Incredible that this gets news coverage with as the story stated there was a few dozen marchers. If I gather one more than a few dozen will WRAL have coverage about our march with two days of news coverage??? But this is not political!!!!

  • Gailya Paliga Jun 16, 1:20 p.m.
    user avatar

    Thank you for covering the teachers’ massive effort to bring attention to the needs of their students, the needs of public school support staff, and other needs for public schools.

    I attended the press conference and I went with hundreds at the Capitol to speak to Governor McCrory or his staff about student and teacher concerns. We were there at 4:45pm. The doors were already locked and all attempts to reach McCrory and his staff failed.

    The press conference at 4pm was full of moving, beautiful and passionate speeches by teachers, teacher assistants, PTA, Vice President of the NC Association for Educators, and allies (Reverend Barber of the NC-NAACP). A Spanish teacher and parent spoke about how her 1st and 2nd graders had classes salvaged by a set of grandparents who consistently volunteered to cover for Teacher Assistants who lost their jobs thanks to previous (2013) NCGA cuts. Decrepit text books from 2004. Larger classes. And much more.

  • Jim Williams Jun 16, 11:01 a.m.
    user avatar

    How much money is enough? Each year it is the same old argument. If we spent 50K per child they would be back next year using the same arguments asking for 60K per child. This is just a Democrat union, NCAE, using low information members as political pawns.

  • Shandy Scott Jun 16, 8:48 a.m.
    user avatar

    View quoted thread


    Sorry have to update a FACT. Teachers pay now ranks 41st.

  • Shandy Scott Jun 16, 6:43 a.m.
    user avatar

    Funny teachers did not walk one foot when we had a Democratic Governor and their pay was ranked 47th in the country. Now it is 42nd and with a Republican Governor, they are marching but this is not political. According to the NEA's web site, North Carolina teachers have the lowest cumulative raises in the country from 2003-2012. Democrats had control of the Governor's seat all of those ten years and the General Assembly for the first eight years.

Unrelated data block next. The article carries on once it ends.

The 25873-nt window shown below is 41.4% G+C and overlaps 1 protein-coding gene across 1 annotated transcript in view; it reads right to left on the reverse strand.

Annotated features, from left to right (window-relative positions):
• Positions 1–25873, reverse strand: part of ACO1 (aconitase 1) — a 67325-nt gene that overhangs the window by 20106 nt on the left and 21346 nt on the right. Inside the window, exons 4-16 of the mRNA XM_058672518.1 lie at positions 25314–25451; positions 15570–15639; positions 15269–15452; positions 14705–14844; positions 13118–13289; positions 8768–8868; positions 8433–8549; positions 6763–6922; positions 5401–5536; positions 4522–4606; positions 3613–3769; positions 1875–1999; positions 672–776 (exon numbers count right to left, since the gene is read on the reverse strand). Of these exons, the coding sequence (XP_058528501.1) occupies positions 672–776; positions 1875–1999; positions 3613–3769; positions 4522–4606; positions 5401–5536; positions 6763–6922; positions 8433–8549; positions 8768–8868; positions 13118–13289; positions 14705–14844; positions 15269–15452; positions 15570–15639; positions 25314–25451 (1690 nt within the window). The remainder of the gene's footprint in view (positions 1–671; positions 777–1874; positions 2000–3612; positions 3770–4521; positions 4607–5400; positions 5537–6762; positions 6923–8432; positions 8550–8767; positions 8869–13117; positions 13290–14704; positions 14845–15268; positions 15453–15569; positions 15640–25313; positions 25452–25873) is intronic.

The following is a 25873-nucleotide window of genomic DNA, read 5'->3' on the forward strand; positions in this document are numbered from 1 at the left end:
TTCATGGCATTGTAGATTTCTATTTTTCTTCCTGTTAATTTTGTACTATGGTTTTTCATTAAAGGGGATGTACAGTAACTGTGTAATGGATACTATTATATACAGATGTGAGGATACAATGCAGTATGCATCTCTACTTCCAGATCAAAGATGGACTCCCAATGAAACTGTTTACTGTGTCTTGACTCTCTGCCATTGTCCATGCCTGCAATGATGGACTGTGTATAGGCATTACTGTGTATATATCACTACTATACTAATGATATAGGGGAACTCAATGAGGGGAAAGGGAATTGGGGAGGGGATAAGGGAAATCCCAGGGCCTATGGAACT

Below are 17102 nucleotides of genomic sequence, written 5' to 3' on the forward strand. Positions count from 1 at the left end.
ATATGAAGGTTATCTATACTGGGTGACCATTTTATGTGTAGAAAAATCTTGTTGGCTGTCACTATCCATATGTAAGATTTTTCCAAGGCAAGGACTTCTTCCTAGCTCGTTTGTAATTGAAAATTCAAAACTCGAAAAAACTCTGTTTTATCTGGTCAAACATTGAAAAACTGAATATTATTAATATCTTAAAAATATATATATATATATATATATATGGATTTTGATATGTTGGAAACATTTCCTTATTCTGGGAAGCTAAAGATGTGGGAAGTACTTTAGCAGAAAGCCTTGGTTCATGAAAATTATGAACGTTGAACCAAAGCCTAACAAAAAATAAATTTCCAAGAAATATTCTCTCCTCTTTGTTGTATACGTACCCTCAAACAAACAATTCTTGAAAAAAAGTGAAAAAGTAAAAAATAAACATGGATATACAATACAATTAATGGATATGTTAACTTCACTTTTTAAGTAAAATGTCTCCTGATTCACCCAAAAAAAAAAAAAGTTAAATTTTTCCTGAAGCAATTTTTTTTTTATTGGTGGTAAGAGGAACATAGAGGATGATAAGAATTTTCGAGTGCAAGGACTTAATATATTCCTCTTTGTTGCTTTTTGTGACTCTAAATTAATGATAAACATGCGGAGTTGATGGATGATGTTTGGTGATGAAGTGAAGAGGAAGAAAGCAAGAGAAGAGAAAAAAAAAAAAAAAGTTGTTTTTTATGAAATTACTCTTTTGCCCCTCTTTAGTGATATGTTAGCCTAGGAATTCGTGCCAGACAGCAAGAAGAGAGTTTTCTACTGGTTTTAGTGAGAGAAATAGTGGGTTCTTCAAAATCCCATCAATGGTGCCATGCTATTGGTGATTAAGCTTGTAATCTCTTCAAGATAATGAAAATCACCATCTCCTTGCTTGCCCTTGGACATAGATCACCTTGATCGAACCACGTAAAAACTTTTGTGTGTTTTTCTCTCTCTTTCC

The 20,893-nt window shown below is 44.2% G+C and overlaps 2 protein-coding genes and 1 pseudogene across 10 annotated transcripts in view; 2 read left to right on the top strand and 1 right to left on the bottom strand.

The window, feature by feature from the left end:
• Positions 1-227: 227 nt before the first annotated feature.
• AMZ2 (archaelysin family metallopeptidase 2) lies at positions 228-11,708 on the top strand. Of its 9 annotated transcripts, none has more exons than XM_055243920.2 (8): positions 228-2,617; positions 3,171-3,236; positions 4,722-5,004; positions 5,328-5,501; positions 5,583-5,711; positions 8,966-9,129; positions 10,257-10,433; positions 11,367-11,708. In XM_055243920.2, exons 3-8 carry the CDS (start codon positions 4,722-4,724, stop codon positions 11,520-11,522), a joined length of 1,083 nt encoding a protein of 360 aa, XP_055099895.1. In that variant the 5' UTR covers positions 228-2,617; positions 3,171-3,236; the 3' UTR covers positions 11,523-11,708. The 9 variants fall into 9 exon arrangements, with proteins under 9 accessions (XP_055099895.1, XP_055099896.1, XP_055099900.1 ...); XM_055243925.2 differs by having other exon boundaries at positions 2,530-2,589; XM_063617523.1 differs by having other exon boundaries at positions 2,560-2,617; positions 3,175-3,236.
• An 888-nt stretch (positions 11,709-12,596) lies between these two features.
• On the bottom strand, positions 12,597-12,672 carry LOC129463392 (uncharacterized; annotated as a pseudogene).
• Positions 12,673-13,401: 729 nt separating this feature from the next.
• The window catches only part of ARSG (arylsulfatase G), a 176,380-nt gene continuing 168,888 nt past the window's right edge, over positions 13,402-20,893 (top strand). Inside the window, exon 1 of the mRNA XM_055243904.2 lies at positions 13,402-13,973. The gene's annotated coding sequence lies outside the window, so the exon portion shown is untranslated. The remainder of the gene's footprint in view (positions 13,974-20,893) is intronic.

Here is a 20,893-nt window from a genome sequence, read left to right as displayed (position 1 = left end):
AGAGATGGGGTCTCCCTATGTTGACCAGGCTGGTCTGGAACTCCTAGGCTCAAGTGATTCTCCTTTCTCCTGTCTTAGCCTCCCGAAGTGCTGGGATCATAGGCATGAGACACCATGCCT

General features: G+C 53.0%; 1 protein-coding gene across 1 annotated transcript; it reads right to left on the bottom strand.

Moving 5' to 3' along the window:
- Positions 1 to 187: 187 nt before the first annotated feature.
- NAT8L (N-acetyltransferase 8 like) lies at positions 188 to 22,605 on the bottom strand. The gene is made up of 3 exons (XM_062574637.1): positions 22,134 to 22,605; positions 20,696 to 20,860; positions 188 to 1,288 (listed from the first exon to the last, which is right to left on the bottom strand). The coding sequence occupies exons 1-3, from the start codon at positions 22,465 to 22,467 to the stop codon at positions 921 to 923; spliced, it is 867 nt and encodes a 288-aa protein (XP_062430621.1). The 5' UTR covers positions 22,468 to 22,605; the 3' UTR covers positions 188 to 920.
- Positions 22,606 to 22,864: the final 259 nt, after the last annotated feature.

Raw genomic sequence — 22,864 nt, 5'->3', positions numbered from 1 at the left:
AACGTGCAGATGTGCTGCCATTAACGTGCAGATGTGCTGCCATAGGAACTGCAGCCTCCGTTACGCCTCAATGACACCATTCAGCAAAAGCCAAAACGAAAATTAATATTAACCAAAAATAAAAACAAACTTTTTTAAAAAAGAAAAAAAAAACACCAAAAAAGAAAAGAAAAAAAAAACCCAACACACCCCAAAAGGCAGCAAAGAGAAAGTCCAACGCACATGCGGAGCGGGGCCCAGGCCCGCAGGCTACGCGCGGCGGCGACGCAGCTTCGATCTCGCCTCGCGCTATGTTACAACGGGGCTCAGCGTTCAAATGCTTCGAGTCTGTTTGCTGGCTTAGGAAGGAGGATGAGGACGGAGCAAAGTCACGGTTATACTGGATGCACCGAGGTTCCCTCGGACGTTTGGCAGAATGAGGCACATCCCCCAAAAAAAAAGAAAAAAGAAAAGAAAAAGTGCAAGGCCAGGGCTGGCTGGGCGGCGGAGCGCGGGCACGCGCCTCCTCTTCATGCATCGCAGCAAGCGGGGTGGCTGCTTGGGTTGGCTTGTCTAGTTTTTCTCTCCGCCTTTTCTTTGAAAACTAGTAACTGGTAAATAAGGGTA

• Craig Elliott Jun 15, 9:38 p.m.
    user avatar

    IMHO, they diluted their message by throwing in every other social issues they could find.

    BTW, I object to the adjective "free", as in "free health care from the federal government" - Bryan Proffitt. It's NOT free: someone worked the hours and paid the taxes that the Feds are spending.

  • Demute Sainte Jun 15, 9:06 p.m.
    user avatar

    Whiners will always whine about something.

    NC could pay teachers $100K per year... but then everyone else working for the government would demand the same... police, fire, road crews, administrators... of course that would lead to everyone NOT working for the government to complain about how high the taxes are. Resulting in people leaving the State because they could not afford to stay and we would end up broke.

    The neat thing about teaching is you can always find a job elsewhere. (take it as you will)

  • Byrd Ferguson Jun 15, 8:18 p.m.
    user avatar

    ""It's just surprising. Under the McCrory years, the governor raised teacher pay more than any other state," Woodhouse said." Dallas is just as much of a fool now as he was back in high school.

  • Liz Paley Jun 15, 8:16 p.m.
    user avatar

    The governor was able to raise teacher pay more than in any other state because he ensured we dropped to the bottom of the barrel first. How convenient that he timed the increase for an election year.

  • Stacie Hagwood Jun 15, 7:22 p.m.
    user avatar

    We cannot replace our legislators and governor fast enough.